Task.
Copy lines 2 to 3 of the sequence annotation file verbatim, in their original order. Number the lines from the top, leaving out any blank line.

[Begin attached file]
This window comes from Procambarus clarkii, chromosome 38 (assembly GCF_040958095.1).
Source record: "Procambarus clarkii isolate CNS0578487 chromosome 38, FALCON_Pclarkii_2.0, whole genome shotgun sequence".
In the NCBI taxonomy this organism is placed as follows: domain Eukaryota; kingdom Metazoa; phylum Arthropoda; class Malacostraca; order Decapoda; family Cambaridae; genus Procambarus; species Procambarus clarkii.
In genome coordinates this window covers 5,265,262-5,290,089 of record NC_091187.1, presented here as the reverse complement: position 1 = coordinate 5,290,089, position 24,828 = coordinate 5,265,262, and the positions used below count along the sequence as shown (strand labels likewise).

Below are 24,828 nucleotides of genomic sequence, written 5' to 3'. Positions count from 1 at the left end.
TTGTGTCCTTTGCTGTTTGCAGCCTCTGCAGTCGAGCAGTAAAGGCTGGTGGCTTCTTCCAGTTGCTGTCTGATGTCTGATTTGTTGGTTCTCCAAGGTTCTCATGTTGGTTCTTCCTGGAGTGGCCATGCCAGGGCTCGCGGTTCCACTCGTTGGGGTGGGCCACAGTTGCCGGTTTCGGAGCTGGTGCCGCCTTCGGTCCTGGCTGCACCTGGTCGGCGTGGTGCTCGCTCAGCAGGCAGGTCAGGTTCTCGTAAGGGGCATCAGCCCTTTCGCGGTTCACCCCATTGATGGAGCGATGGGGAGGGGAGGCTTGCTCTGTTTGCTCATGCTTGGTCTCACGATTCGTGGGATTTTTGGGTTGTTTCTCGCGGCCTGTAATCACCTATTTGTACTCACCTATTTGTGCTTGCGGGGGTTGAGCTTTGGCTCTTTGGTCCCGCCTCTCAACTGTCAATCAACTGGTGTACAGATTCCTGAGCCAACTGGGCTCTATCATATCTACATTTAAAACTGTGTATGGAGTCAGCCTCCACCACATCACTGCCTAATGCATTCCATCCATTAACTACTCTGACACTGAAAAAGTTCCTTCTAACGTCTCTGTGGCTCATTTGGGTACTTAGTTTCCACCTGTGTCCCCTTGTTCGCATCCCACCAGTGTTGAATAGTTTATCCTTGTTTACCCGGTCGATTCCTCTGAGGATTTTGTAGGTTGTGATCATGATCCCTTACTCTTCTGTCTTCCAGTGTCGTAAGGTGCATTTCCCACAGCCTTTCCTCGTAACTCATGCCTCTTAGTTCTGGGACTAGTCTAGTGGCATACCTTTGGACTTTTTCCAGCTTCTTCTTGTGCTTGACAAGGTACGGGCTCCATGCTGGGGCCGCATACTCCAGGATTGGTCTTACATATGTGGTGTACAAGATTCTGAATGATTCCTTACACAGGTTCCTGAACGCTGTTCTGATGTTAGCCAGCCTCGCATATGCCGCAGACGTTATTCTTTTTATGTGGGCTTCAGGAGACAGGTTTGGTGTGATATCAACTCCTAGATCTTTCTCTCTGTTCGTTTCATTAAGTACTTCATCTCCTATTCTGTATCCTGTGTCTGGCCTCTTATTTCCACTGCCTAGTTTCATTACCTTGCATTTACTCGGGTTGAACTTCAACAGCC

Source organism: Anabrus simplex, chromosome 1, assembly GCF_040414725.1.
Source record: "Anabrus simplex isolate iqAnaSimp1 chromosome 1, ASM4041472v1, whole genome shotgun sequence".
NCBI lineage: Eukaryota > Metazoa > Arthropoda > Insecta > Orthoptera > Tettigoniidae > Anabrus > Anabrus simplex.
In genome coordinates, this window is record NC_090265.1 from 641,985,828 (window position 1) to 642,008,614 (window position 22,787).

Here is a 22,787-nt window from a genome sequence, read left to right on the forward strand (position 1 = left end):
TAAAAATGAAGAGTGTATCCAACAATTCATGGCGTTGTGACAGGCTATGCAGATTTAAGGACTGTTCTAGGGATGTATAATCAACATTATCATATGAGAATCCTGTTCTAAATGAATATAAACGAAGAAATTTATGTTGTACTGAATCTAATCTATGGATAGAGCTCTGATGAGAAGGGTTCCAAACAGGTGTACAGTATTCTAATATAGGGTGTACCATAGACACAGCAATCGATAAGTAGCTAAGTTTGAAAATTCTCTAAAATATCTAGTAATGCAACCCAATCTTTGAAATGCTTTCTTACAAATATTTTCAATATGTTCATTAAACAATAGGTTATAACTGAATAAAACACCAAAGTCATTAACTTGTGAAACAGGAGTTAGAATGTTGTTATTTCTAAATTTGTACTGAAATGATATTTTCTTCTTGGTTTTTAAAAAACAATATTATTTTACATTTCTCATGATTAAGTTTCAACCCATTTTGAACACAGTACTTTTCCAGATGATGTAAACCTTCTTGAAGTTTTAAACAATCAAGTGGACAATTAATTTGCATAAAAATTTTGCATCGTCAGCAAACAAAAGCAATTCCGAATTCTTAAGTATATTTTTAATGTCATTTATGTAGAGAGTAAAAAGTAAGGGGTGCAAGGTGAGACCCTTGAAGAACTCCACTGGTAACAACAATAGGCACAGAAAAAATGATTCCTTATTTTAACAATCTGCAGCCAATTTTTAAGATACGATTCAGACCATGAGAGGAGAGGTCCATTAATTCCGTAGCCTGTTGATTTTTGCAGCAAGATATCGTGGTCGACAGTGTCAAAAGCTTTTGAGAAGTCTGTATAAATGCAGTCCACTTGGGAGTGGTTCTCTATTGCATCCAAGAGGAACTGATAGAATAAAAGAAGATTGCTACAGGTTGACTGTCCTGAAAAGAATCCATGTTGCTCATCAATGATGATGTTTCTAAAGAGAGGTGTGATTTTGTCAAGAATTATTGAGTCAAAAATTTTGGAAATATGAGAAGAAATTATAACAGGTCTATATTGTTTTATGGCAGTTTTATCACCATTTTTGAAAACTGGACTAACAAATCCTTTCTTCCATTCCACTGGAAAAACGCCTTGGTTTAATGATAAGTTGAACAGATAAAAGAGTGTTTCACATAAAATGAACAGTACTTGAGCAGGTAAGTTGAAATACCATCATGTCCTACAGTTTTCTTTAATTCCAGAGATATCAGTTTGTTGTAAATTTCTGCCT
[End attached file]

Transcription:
Source record: "Procambarus clarkii isolate CNS0578487 chromosome 38, FALCON_Pclarkii_2.0, whole genome shotgun sequence".
In the NCBI taxonomy this organism is placed as follows: domain Eukaryota; kingdom Metazoa; phylum Arthropoda; class Malacostraca; order Decapoda; family Cambaridae; genus Procambarus; species Procambarus clarkii.